FANCJ and RPA are associated with each other in vivo and directly interact. (A) Coimmunoprecipitation of RPA with FANCJ. FANCJ antibody coprecipitates FANCJ and RPA from HeLa or FA-J–corrected cells but not from the FA-J extracts. The blot was probed with rabbit anti-FANCJ (top) and mouse anti-RPA (bottom) antibodies. (Lane 1) HeLa nuclear extract (15% of input), (lane 2) control immunoprecipitate from HeLa nuclear extract using normal rabbit IgG, (lane 3) immunoprecipitate from HeLa nuclear extract using rabbit anti-FANCJ antibody, (lane 4) FA-J whole-cell extract (WCE; 15% of input), (lane 5) immunoprecipitate from FA-J WCE using rabbit anti-FANCJ antibody, (lane 6) control precipitate from FA-J WCE using normal rabbit IgG, (lane 7) WCE from HeLa included as control for Western detection of FANCJ and RPA, (lane 8) FA-J corrected WCE (15% of input), (lane 9), immunoprecipitate from FA-J–corrected WCE using rabbit anti-FANCJ antibody, and (lane 10) control immunoprecipitate from FA-J–corrected WCE using normal rabbit IgG. (B) Coimmunoprecipitation of BRCA1 with FANCJ. FANCJ antibody coprecipitates FANCJ and BRCA1 from HeLa nuclear extract. The blot was probed with rabbit anti-FANCJ (top) and mouse anti-BRCA1 (bottom) antibodies. (Lane 1) HeLa nuclear extract (15% of input), (lane 2) immunoprecipitate from HeLa nuclear extract using rabbit anti-FANCJ antibody, and (lane 3) control immunoprecipitate from HeLa nuclear extract using normal rabbit IgG. (C) FANCJ antibody coprecipitates FANCJ and RPA from HeLa nuclear extracts in the presence of ethidium bromide or DNaseI. The blot was probed with rabbit anti-FANCJ (top) and mouse anti-RPA (bottom) antibodies. (Lane 1) HeLa nuclear extract (15% of input), (lane 2) immunoprecipitate from HeLa nuclear extract using rabbit anti-FANCJ antibody, (lanes 3 and 4) immunoprecipitate from HeLa nuclear extracts in the presence of 2 μg/mL DNaseI or 10 μg/mL ethidium bromide using rabbit anti-FANCJ antibody, and (lane 5) control immunoprecipitate from HeLa nuclear extract using normal rabbit IgG. (D,E) FANCJ and RPA form a complex by direct physical interaction. (D) RPA (96 nM heterotrimer, □) or ESSB (96 nM homotetramer, ■) was coated onto the ELISA plate. After blocking with 3% BSA, the wells were incubated with increasing concentrations of purified recombinant FANCJ protein (0-150 nM) for 60 minutes at 37°C. Wells were aspirated and washed 3 times, and bound FANCJ-WT protein was detected by ELISA with a rabbit polyclonal antibody against FANCJ. (E) Same as described for panel D except 2 μg/mL DNase I or 10 μg/mL ethidium bromide (EtBr) were incubated with RPA (96 nM) and FANCJ (77 nM) during the binding step in the corresponding wells. The values represent the mean of 3 independent experiments performed in duplicate with standard deviation (SD) indicated by error bars. (F) FANCJ and RPA interact by the 70-kDa subunit of RPA. Purified RPA, ESSB, and BSA (as indicated above the lanes) were subjected to SDS–polyacrylamide gel electrophoresis on 3 identical gels. The proteins bound to membranes were stained with Ponceau S or transferred to nitrocellulose membrane and incubated with either purified FANCJ (+FANCJ) or no protein (−FANCJ). Western blotting with anti-FANCJ antibody was then used to detect the presence of FANCJ on each membrane. The positions of the 70-, 32-, and 14-kDa subunits of RPA are indicated by asterisks. The positions of the molecular mass standards running parallel are shown on the left.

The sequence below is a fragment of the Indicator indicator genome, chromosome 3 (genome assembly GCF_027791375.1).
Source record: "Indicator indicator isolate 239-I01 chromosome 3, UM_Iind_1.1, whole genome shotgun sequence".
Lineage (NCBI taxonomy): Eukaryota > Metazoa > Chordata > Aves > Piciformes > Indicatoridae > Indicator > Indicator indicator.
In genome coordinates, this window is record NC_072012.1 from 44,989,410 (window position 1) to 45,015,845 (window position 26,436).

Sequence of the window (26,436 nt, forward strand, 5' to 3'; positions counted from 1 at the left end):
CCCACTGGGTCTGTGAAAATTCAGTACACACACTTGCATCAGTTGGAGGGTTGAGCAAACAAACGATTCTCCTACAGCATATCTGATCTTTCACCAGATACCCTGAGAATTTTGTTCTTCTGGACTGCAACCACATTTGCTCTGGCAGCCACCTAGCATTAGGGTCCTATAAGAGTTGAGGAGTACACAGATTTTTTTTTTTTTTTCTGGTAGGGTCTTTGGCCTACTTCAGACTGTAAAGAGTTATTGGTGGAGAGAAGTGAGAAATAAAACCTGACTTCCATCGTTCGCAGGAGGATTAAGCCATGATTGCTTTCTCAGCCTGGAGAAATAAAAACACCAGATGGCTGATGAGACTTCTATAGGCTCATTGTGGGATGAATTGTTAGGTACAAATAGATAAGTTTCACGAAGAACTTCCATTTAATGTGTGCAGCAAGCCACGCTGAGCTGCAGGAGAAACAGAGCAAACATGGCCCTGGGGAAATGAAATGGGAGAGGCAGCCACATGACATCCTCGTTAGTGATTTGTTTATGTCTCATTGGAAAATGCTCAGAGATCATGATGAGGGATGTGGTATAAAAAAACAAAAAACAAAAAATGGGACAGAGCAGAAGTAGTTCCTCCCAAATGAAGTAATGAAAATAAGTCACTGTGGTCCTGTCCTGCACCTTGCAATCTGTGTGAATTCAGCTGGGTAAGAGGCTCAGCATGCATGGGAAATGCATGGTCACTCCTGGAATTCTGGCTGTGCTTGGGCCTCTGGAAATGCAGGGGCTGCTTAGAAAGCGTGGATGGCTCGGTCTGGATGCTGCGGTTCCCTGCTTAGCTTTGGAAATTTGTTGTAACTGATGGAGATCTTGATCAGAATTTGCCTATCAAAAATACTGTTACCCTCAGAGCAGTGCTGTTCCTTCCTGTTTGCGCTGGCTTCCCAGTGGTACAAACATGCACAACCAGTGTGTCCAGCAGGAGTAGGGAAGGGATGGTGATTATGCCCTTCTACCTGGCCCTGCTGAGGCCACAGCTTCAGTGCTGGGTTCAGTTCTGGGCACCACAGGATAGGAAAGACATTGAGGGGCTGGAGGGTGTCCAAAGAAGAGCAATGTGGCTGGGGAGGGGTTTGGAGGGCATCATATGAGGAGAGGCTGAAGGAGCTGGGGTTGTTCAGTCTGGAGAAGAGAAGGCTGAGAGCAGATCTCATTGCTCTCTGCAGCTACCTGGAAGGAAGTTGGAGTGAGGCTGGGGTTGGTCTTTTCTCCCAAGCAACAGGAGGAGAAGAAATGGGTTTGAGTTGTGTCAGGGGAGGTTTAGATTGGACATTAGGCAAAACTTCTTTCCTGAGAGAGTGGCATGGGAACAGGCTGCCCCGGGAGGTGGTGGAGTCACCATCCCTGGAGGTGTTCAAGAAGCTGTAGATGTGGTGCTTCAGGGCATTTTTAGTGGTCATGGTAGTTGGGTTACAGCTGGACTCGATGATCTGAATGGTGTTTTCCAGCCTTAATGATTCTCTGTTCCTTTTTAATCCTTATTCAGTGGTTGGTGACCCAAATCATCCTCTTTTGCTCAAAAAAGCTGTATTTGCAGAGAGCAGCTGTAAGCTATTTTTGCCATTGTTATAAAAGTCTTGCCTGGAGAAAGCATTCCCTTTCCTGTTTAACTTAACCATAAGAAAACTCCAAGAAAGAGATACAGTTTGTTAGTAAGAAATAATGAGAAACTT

FANCJ forms a direct complex with RPA